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I want to break free – good news for employers on enforceability of restrictive covenants

There is an inherent conflict between an employer’s desire to prevent key personnel from competing with them after their employment terminates, and an employee’s right to carry out their trade and earn a living once they have left a job. As early as the 1700s, courts were deciding to what extent clauses in contracts of employment could and should be permitted to restrict employees’ actions post termination of their employment.

Over the years, there has been a growing recognition that the power imbalance between an employer and an employee requires to be a consideration in this context. Furthermore, as a matter of public policy, restrictions which go beyond what is reasonable and necessary to protect an employer’s legitimate interests will not be enforceable on the grounds of being unreasonable restraints of trade.

Restrictive covenants are notoriously difficult to draft. It is clearly important that the post termination restriction is sufficiently wide to protect the employer’s business interests, while not going beyond what is reasonably necessary and thereby rendering it unenforceable. A clause frequently inserted in post termination restriction provisions states that where it is decided that any part of the restriction goes beyond what is reasonable and necessary, then such part is to be “severed” from the other restrictions in the contract and the remainder are to remain in force and therefore to be read as if the unenforceable portion was not there. For the first time, the extent to which unenforceable portions of clauses can be “severed” in this manner was recently considered by the Supreme Court and the decision will be welcomed by employers.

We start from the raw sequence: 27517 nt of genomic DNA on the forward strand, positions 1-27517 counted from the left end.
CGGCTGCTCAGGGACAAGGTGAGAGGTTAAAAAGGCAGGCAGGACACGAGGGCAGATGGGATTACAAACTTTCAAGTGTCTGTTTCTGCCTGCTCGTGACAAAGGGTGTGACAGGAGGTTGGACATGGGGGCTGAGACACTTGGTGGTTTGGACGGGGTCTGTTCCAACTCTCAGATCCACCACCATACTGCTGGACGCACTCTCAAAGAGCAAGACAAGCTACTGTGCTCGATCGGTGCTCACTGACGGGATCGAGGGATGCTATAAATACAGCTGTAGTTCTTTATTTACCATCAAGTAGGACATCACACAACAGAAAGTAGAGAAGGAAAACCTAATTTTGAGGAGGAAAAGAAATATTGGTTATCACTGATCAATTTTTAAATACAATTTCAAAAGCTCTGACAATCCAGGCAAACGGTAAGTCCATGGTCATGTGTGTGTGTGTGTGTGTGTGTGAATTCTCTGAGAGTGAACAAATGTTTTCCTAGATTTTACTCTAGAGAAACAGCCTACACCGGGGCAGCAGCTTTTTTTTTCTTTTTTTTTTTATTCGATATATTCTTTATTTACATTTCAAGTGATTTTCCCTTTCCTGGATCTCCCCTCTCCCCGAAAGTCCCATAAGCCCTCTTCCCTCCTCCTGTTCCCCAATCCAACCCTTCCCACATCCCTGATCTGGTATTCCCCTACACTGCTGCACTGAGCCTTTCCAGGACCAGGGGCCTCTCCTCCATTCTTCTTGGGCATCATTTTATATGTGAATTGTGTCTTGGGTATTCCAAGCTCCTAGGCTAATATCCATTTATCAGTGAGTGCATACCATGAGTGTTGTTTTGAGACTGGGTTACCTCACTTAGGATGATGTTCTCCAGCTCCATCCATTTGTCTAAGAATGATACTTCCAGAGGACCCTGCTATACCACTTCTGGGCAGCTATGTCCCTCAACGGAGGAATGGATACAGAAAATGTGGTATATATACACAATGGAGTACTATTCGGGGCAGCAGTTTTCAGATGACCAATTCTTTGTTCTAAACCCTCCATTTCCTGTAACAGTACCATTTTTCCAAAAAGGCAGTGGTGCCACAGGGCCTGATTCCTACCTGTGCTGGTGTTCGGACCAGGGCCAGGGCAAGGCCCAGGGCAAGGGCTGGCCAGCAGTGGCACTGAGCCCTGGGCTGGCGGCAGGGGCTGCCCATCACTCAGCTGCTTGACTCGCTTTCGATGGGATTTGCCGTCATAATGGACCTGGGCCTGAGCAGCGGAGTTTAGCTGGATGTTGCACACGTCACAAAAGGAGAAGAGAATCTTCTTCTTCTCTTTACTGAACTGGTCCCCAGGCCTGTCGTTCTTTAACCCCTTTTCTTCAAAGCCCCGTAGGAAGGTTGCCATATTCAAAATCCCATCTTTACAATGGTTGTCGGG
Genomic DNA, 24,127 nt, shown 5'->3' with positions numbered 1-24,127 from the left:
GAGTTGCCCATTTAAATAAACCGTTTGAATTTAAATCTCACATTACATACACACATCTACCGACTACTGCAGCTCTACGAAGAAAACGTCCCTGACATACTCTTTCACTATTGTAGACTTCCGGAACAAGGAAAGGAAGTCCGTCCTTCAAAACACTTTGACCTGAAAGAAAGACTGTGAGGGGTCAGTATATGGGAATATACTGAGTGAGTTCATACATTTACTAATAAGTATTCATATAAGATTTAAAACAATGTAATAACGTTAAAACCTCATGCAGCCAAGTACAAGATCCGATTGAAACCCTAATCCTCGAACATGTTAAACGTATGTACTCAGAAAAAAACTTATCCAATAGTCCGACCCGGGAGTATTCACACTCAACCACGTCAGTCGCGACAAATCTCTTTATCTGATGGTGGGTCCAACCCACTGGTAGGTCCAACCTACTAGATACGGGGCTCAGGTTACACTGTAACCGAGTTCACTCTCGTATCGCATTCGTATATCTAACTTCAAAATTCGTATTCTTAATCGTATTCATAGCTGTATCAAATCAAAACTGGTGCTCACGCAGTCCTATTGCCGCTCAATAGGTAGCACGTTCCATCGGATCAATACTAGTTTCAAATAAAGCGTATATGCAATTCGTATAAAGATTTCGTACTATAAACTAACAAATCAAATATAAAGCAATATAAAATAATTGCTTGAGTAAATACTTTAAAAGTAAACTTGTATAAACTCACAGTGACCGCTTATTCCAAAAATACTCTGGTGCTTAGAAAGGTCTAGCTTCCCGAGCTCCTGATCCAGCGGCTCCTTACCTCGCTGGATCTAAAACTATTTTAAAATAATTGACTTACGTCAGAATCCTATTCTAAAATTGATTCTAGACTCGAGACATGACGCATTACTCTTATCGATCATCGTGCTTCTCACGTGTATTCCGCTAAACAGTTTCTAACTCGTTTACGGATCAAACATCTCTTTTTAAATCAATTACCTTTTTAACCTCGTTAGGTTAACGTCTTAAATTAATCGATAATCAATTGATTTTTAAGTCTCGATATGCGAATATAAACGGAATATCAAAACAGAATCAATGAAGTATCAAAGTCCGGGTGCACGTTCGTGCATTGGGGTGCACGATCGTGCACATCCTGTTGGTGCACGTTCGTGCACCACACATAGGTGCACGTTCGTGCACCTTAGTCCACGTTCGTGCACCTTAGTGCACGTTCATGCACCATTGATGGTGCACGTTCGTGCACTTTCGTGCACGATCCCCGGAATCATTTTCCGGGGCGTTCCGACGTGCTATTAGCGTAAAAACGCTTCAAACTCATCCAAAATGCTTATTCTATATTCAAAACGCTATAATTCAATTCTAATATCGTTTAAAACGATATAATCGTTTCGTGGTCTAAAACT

Tillman v Egon Zehnder Ltd [2019] UKSC 32

Mrs Tillman was a senior business executive who was described by the judge at first instance as being “a bit special” with regard to her skills and abilities. She was promoted a number of times by her employer and in view of her abilities and skills, her contract of employment contained a clause which stated that she would not, among other restrictions, within 6 months of termination of her employment “directly or indirectly engage or be concerned or interested in any business carried on in competition with any of the businesses of the Company or any Group Company which were carried on at the Termination Date or during the period of 12 months prior to that date and with which [she was] materially concerned during such period.” The contract also stated that if any of the restrictions were held to be invalid as going beyond what was reasonable for the protection of the company’s goodwill and interests, then the section that went beyond what was reasonable should be severed and the remainder should remain in force.

Mrs Tillman began employment with a competitor of her former employer within 4 months of the termination of her employment. She contended that the restriction above was unreasonably wide as the term “interested in” not only prevented her from working for a competitor but also from holding even a minority shareholding in such a business, and was therefore an unenforceable restraint of trade. Her former employer disagreed. They argued that the clause was enforceable, and in the alternative, that the unenforceable section should be severed from the clause.